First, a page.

Target the latest business to experience data breach
January 3, 2014

The holiday season can be a frustrating time on numerous levels, thanks to the crowds, stress of shopping and myriad other factors that may make the new year seem like a relief once it arrives. But just as shoppers are purchasing goods with greater frequency and bigger budgets than any other time of the year, some thieves may also be searching for any crack in security to steal consumer data for their own use. Considering the number of transactions occurring throughout the months of November and December, it's possible that customers and businesses alike might miss unauthorized purchases until it's too late. 

One big Target of data theft
Although Target recently noticed that hackers had accessed customer payment data, it only recognized this breach nearly three weeks after it happened. Between Nov. 27 and Dec. 15, 40 million credit and debit card accounts may have been exposed to fraudsters. While the retailer reports that it is working with law enforcement and financial institutions to resolve the issue, the full impact of the incident has yet to be realized and it may take some time before details fully become available. 

"Target's first priority is preserving the trust of our guests and we have moved swiftly to address this issue, so guests can shop with confidence. We regret any inconvenience this may cause," said Gregg Steinhafel, chairman, president and chief executive officer at Target.

One among many major breaches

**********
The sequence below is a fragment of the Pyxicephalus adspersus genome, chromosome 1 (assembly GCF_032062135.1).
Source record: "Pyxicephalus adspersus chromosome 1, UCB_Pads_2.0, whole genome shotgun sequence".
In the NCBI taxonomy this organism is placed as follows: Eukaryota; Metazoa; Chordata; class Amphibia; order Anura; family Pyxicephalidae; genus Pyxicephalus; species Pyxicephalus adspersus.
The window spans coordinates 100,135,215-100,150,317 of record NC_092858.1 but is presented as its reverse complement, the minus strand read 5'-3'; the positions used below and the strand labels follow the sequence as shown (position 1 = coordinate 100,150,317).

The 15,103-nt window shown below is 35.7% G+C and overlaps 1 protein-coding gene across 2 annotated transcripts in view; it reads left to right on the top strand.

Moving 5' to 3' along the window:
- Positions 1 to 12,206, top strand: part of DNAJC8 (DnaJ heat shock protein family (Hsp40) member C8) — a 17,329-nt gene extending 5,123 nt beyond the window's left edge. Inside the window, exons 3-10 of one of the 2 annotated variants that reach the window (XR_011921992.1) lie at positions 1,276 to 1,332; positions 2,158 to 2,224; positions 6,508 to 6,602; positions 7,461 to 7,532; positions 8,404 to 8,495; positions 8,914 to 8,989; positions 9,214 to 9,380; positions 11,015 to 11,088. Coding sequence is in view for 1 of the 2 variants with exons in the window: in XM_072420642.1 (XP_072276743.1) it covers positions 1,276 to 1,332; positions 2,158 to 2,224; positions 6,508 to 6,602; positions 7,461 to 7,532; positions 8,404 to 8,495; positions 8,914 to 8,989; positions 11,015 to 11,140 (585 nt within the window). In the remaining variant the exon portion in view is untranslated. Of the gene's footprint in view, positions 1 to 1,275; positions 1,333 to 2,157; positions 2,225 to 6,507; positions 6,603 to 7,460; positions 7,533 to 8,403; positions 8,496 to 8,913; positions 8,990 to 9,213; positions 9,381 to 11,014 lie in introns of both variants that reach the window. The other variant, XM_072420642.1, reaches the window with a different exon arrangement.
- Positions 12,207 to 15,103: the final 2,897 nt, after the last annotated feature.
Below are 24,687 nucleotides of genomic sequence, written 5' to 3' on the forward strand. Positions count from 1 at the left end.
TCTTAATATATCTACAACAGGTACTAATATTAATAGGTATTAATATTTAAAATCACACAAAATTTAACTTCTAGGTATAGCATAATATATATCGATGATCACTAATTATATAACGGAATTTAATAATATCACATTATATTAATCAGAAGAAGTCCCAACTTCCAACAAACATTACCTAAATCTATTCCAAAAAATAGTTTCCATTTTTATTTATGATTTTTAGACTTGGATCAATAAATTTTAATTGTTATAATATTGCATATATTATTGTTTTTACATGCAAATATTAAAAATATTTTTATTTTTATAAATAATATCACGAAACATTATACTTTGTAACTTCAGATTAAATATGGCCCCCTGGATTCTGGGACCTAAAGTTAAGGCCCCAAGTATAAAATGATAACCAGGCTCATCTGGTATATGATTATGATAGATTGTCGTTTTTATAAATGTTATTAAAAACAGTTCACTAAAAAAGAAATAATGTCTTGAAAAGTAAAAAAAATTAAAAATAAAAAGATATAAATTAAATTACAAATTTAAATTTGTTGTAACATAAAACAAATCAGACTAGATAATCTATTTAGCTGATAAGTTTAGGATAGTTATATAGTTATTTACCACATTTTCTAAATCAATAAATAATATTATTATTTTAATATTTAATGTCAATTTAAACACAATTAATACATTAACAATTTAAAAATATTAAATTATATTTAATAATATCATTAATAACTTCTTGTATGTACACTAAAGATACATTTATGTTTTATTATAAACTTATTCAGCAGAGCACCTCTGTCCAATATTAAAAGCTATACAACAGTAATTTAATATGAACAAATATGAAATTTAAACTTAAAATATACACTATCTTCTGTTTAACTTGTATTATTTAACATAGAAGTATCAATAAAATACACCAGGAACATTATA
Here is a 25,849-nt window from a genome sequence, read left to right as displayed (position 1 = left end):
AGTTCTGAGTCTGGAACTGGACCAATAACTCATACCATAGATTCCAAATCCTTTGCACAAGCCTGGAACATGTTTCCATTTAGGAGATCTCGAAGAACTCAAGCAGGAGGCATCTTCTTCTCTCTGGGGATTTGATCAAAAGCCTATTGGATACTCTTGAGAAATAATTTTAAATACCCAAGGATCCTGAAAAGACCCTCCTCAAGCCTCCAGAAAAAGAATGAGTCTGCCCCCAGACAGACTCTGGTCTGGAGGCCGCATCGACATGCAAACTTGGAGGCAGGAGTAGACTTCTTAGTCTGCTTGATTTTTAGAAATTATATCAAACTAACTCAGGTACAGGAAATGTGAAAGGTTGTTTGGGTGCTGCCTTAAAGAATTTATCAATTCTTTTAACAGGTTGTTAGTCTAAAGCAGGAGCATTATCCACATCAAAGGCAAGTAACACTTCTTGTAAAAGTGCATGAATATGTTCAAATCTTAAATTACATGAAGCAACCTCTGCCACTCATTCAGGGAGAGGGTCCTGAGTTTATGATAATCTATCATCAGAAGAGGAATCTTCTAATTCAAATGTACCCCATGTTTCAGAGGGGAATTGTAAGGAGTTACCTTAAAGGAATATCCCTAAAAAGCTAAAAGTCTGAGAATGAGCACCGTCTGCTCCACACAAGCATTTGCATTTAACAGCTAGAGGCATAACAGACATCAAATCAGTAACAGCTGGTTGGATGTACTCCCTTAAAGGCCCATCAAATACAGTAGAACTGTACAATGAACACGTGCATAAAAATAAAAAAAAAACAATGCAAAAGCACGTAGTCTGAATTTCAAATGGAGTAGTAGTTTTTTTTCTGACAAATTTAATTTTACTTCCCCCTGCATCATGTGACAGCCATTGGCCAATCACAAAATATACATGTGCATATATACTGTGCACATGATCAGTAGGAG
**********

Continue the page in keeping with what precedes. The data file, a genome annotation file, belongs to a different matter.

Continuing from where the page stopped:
Krebs on Security noted that the breach only appears to have affected Target's brick-and-mortar shoppers. The blog highlighted that intercepted PIN data could allow the thieves to recreate debit cards and withdraw cash straight from ATMs. Based on the amount of information stolen, this may also be one of the biggest breaches ever, although retailer TJX had data on 45 million cards stolen in 2007, and Heartland Payment Systems experienced an incident that led to data theft on 130 million cards. 

"The breach window is definitely expanding," one anonymous anti-fraud analyst at a top ten U.S. bank card issuer told Krebs on Security. "We can't say for sure that all stores were impacted, but we do see customers all over the U.S. that were victimized."

Achieving tighter security
In light of this incident, businesses and consumers alike should take more care with their data and how they manage payments. For most individuals, this may require paying more attention to financial statements and using cash where possible. For organizations however, this could mean implementing more stringent security protocols that won't otherwise impede the flow of business. 

Moving toward multi-factor authentication or mobile payments can minimize some of the data breaches that businesses experience, particularly if those organizations have less contact with and better encryption of customer financial information. While security remains critical to retail and most other industries, it is rarely the focus of their organizations and they may be better off enlisting the aid of companies that emphasize financial safeguards and improved authentication methods. 

By working with third-party firms to bring together financial institutions and businesses, organizations can implement triple-blind security measures that enable easy mobile payments that don't let any one group see every part of a transaction, but that still enable sales and other services without a problem. Thus, when hackers break into a company's files, there isn't enough data available to commit data theft or other forms of fraud. As the Target incident showcases, some form of better security is already necessary, and will likely be even more important moving forward.